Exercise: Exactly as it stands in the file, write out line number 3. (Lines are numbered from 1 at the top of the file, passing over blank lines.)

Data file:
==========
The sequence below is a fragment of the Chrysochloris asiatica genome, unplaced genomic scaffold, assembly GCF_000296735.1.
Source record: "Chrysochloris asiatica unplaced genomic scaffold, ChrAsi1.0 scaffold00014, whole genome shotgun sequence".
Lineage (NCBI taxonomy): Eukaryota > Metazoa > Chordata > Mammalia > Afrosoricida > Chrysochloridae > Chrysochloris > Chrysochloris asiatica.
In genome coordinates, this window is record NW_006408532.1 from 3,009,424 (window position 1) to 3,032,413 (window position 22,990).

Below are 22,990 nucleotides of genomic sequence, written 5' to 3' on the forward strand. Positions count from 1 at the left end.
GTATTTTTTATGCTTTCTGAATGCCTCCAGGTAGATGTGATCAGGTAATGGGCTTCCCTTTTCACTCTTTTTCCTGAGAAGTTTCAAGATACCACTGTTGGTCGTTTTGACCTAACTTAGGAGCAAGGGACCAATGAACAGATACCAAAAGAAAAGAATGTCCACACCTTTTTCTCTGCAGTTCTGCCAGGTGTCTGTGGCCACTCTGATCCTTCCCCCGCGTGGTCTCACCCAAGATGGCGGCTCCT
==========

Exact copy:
Lineage (NCBI taxonomy): Eukaryota > Metazoa > Chordata > Mammalia > Afrosoricida > Chrysochloridae > Chrysochloris > Chrysochloris asiatica.